Third potential violation found in Florida Tech’s 2019 Clery report

Published online at

Co-authored by Emily Walker, Olivia McKelvey, Kevin Boodoosingh

A third potential violation of the Florida Tech 2019 Annual Fire and Safety Clery report was found in the category of stalking that occurred in 2018. This comes on the heels of two confirmed reports of rape that were not included within the Clery report.

Within a section of the fall 2018 crime logs, a report of stalking was found. On Florida Tech’s 2019 Annual Safety and Fire Report, stalking, which falls under the Violence Against Women Act amendment, was cited as zero for the past three years.

The Clery Act is a federal law that requires federally funded colleges and universities in the United States to publish statistics regarding crime on and around campuses annually. Clery reports are required to cover the past three years’ worth of crime statistics and must be released every Oct. 1.

Florida Tech is federally funded, thus making it a university that is required to release an annual Clery report.

Within Clery, there is an amendment known as the Violence Against Women Act.

VAWA expands the rights to campus survivors of sexual assault and includes the crimes of domestic violence, dating violence and stalking.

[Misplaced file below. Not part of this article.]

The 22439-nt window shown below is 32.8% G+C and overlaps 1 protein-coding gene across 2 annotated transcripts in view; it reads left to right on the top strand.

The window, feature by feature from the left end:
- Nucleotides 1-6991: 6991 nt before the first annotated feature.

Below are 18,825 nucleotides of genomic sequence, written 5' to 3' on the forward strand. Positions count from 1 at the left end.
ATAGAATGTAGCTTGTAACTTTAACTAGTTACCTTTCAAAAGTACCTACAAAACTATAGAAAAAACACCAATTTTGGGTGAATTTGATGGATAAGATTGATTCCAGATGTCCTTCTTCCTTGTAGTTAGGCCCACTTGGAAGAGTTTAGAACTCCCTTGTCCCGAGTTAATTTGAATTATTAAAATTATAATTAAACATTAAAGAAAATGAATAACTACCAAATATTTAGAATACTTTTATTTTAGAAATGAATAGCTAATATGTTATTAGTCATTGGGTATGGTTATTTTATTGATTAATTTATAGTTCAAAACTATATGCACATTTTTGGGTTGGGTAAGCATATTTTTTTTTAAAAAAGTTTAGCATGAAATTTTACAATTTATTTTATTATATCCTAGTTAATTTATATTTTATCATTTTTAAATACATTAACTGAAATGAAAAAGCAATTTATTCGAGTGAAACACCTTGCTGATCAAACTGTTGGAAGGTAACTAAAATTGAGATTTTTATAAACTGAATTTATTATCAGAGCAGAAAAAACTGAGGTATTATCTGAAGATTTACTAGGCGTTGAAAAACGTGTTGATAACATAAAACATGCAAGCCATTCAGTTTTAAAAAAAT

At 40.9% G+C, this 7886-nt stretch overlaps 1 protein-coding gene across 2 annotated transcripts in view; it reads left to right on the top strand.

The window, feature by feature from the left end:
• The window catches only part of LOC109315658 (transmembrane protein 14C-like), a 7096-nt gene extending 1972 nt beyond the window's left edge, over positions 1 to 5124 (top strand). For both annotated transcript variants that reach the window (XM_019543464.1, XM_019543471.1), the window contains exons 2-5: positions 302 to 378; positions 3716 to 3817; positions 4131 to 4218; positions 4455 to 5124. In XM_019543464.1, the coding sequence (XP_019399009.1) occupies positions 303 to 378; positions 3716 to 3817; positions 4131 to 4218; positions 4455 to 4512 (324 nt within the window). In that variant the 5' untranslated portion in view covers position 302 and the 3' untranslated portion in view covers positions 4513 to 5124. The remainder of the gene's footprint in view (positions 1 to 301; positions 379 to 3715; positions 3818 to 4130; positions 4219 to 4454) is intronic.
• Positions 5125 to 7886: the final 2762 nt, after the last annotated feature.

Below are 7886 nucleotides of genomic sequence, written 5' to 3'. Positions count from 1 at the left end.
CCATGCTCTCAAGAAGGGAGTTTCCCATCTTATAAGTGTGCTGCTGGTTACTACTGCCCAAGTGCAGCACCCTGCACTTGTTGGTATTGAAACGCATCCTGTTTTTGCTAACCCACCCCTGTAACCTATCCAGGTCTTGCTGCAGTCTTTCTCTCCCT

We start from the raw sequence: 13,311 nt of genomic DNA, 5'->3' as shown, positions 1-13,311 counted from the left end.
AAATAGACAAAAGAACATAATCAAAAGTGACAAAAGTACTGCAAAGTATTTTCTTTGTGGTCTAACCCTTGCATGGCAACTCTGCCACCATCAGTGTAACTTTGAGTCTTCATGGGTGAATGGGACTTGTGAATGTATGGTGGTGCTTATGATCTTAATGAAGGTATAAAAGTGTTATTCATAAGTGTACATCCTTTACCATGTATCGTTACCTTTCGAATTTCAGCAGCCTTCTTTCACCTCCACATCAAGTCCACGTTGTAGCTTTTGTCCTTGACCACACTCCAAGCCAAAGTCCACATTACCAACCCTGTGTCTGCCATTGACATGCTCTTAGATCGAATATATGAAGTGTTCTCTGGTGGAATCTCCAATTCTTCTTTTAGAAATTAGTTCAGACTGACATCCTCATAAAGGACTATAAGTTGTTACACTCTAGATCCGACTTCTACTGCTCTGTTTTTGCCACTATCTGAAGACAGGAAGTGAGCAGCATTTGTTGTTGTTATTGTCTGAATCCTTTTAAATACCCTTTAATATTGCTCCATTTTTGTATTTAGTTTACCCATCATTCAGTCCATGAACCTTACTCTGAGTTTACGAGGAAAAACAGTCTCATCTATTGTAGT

Under Florida state definitions within Florida Tech’s 2019 Annual Safety and Fire Report, stalking is defined as “‘willfully, maliciously and repeatedly following, harassing or cyberstalking’ another. Stalking behaviors can consist of many things: actual physical following of a person, continuously calling or texting, emailing, leaving notes or sending letters, leaving or sending objects or ‘gifts’ … essentially, a pattern of unwanted behavior with malicious intent. Stalking involves a pattern of behavior that causes substantial emotional distress to a specific person with no legitimate purpose.”

The Clery Act requires that federally funded universities publish a public crime log disclosing any crime that occurs on campus or within patrol jurisdiction of the campus security department and that is reported to campus security.

As of February of 2019, the National Association of Clery Compliance officers and professionals stated that the U.S. Department of Education can impose $57,317 per Clery Act violation.

Frank Iannone, the director of security, declined to comment on this new finding.

It is not currently known if the Department of Education is investigating these potential violations of the Clery Act.

If you have made a report to Security or Title IX and feel it has not been handled correctly, visit to file a complaint.

As a student-run newspaper, your voices are extremely important to us.

If you feel you have experienced something similar as described in this piece and would like to speak with us, please contact us at

National Sexual Assault Hotline 1-800-656-4673

Women’s Center Counseling 321-242-1526

National Domestic Violence Hotline 1-800-799-7233

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